The New Zealand government is pausing the travel bubble with all of Australia for at least eight weeks as the Covid-19 Delta variant continues to spread in the country.
Prime Minister Jacinda Ardern has confirmed that quarantine-free travel with Australia will be suspended from 11.59pm tonight for at least four weeks.
Ardern, Minister for Covid-19 Response Chris Hipkins and Director-General of Health Dr Ashley Bloomfield have addressed media.
Watch the government's announcement here:
Ardern said the government has been keeping a close eye on the situation across the Tasman.
She said New Zealand will continue to act with an abundance of caution at every turn.
Immigration NZ staff are being deployed to Australian ports to check pre-departure tests, Ardern said.
"Every traveller will be stopped and checked before they can fly."
She said more than 200,000 people have flown between New Zealand and Australia since the bubble opened in April.
But the Delta variant has "materially changed the risk profile". A seven-day average of more than 42,000 new daily cases in the UK showed 99 percent have have the Delta variant.
Cabinet agreed to Director-General of Health Dr Ashley Bloomfield's recommendation to suspend quarantine-free travel with Australia for at least the next eight weeks.
"For New Zealanders in Australia we are absolutely committed to getting you home," she said.
Managed return flights for New Zealand citizens and those ordinarily resident in New Zealand will be set up for all Australian states and territories.
Two states will have extra conditions on returning - NSW flyers will still have to return via Sydney and be required to enter MIQ for 14 days, while those arriving from Victoria will also need a negative pre-departure test and must immediately self-isolate upon return to New Zealand, and return another negative day-three test before exiting isolation.
Ardern said New Zealanders flying from all other states will be able to return under the usual arrangements.
"There is considerable pressure on our managed isolation facilities at the moment and my strong urging to everyone is do not travel to Australia in the next eight weeks."
She said the government did want the bubble to resume and remained committed to it, and she had conveyed that view to Australian Prime Minister Scott Morrison this morning.
Ardern said it must be safe, however, and New Zealand would want to ensure the elimination strategy would not be at risk from resuming quarantine-free travel.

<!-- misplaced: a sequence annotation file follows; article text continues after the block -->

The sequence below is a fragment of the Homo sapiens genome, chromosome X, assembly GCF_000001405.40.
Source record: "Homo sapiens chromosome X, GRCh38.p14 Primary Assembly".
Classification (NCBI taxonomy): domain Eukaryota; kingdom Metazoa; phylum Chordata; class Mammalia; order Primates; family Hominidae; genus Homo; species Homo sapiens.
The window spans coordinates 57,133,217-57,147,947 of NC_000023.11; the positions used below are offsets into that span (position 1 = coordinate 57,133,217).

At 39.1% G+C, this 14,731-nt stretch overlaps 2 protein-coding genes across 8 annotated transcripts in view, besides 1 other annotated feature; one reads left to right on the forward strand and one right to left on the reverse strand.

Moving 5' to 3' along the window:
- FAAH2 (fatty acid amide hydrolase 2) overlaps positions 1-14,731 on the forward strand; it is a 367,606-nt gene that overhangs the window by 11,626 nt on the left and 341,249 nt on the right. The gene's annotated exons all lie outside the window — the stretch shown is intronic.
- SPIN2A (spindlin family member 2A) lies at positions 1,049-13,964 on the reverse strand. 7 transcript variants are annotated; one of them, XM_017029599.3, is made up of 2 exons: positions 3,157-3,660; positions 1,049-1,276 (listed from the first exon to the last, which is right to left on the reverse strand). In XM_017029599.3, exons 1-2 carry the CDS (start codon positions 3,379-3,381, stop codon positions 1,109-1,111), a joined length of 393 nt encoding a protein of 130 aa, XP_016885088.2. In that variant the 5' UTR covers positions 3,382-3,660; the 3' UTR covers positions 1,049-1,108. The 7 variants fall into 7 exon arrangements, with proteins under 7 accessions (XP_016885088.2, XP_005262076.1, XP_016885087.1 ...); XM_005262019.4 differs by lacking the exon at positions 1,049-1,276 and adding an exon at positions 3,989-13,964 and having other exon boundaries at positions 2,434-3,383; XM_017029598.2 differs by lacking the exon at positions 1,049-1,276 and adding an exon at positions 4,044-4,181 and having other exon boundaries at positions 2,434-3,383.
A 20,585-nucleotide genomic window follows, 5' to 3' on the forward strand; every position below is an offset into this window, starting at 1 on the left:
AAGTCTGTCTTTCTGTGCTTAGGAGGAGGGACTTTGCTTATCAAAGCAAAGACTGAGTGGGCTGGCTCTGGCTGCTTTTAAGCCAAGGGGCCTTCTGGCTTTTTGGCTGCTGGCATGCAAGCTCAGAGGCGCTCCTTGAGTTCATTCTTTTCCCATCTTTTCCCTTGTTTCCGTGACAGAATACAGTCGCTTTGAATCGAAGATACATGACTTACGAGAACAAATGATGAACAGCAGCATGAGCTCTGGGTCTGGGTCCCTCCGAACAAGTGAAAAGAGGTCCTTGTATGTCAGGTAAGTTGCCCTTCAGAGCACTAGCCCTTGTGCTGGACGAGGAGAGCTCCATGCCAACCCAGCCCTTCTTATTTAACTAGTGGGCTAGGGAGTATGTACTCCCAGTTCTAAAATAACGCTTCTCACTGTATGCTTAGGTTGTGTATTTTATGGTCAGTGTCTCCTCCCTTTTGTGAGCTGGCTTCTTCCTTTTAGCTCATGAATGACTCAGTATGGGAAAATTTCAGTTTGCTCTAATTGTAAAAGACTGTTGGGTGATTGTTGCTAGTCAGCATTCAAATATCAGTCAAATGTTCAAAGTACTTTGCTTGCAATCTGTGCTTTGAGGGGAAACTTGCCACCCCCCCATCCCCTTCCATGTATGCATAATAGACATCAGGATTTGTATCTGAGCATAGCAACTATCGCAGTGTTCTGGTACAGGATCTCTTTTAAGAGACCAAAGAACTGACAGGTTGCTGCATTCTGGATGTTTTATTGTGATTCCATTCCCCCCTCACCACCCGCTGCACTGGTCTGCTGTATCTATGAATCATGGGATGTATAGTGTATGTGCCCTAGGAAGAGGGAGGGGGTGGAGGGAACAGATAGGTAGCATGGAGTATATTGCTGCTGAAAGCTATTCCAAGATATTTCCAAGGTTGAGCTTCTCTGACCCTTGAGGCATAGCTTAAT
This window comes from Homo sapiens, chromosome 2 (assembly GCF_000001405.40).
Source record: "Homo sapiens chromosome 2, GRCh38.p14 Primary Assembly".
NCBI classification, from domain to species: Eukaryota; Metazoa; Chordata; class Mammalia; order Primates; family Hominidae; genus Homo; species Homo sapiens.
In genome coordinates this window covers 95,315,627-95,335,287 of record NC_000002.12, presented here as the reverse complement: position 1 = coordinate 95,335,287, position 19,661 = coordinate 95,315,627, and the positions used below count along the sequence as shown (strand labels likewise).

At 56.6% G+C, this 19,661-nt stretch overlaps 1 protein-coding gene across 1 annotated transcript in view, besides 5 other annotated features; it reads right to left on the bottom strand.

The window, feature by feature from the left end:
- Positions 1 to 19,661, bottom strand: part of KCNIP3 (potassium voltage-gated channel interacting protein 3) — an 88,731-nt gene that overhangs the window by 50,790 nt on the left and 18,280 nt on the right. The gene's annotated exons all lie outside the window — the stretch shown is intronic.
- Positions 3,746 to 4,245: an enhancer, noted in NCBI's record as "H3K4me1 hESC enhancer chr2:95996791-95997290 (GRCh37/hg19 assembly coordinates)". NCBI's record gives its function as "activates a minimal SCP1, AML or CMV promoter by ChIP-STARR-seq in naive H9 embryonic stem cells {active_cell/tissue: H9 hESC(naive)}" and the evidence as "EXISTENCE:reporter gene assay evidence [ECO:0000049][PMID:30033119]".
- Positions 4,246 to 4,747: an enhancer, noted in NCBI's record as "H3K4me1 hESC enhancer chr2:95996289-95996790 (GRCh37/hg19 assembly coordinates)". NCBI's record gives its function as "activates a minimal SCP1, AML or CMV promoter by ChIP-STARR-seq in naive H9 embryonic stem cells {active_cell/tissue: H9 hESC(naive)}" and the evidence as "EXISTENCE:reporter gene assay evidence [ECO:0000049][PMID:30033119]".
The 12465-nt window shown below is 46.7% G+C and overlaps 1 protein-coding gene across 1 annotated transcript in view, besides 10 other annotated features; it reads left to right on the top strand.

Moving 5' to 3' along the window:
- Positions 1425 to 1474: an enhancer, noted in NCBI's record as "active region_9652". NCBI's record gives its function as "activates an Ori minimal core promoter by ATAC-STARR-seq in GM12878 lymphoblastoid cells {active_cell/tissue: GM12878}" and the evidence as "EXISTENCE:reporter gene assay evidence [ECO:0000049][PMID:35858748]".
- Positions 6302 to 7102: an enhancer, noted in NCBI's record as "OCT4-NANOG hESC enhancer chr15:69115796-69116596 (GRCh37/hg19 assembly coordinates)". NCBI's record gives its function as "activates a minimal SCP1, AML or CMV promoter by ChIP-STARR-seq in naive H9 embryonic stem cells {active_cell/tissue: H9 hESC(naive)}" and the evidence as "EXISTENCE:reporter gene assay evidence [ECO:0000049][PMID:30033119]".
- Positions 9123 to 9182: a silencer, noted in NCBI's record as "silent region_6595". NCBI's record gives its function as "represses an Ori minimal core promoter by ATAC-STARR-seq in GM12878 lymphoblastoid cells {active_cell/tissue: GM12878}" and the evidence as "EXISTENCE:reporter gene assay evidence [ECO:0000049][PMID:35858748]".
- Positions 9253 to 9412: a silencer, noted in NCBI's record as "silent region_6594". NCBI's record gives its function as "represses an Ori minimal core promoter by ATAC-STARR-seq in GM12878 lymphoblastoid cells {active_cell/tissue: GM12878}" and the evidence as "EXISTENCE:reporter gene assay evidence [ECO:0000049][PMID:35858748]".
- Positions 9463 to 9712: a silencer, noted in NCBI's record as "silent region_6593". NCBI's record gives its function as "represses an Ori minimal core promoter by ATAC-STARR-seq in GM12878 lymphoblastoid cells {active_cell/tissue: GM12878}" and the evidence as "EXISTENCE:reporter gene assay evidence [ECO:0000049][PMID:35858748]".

"This is not a decision we have taken lightly but it is, we believe, the right one.
"This will mean many people will find themselves for a time once more separated from friends and families in Australia, and I know this announcement will be a disappointment to them.
"Our team of five million has worked hard to put us in a strong position both health-wise and economically and we will not risk that."
Dr Bloomfield said the ministry had advised that the overall public health risk from Australia is low, but increasing.
"We have seen Covid-19 which is predominantly the highly transmissible Delta variant has now spread interstate in Australia, mainly from the larger outbreak in New South Wales.
"While outbreaks in Queensland, Victoria and South Australia currently appear to be contained, the outbreak in New South Wales clearly is not."
New South Wales is struggling to control its Delta variant outbreak, recording its highest daily number of cases at 136 today. Premier Gladys Berejiklian said she expected that number to increase.
Bloomfield said the number of cases who were in the community while infectious was of concern.
A suspension is intended to provide time for Australia, particularly NSW, to contain the outbreak, he said.
It will also allow New Zealand to learn from their experience in handling the Delta variant.
"Experience in New South Wales makes it clear that even jurisdictions with very strong public health capabilities and capacity for testing and contact tracing have been unable to get ahead of this variant and this has been a very important factor in the advice we've provided to suspend the travel bubble."
He said handling the Delta variant will require a swift response, and the ministry's advice is that all travellers returning from Australia should monitor their health, and keep track of all Australian locations of interest. If they have been in the locations at the specified times they need to follow the health advice.
Anyone in New Zealand who has been in locations of interest should immediately self-isolate and contact healthline for testing advice, which is a legal requirement, he said.
People returning from Victoria will be contacted through the contact tracing system and anyone who has not returned a negative day-three test will be followed up.
Bloomfield said NSW has one of the best contact tracing systems in the world, but a study from Guangdong suggested the Delta variant means people who are infectious shed about 1000 times the amount of virus.
He said the bubble was intended to be in a situation of low or no transmission, but lately that had not been the case.
The spillover of the outbreak into other states has put a lot of pressure on officials including in health and transport, he said.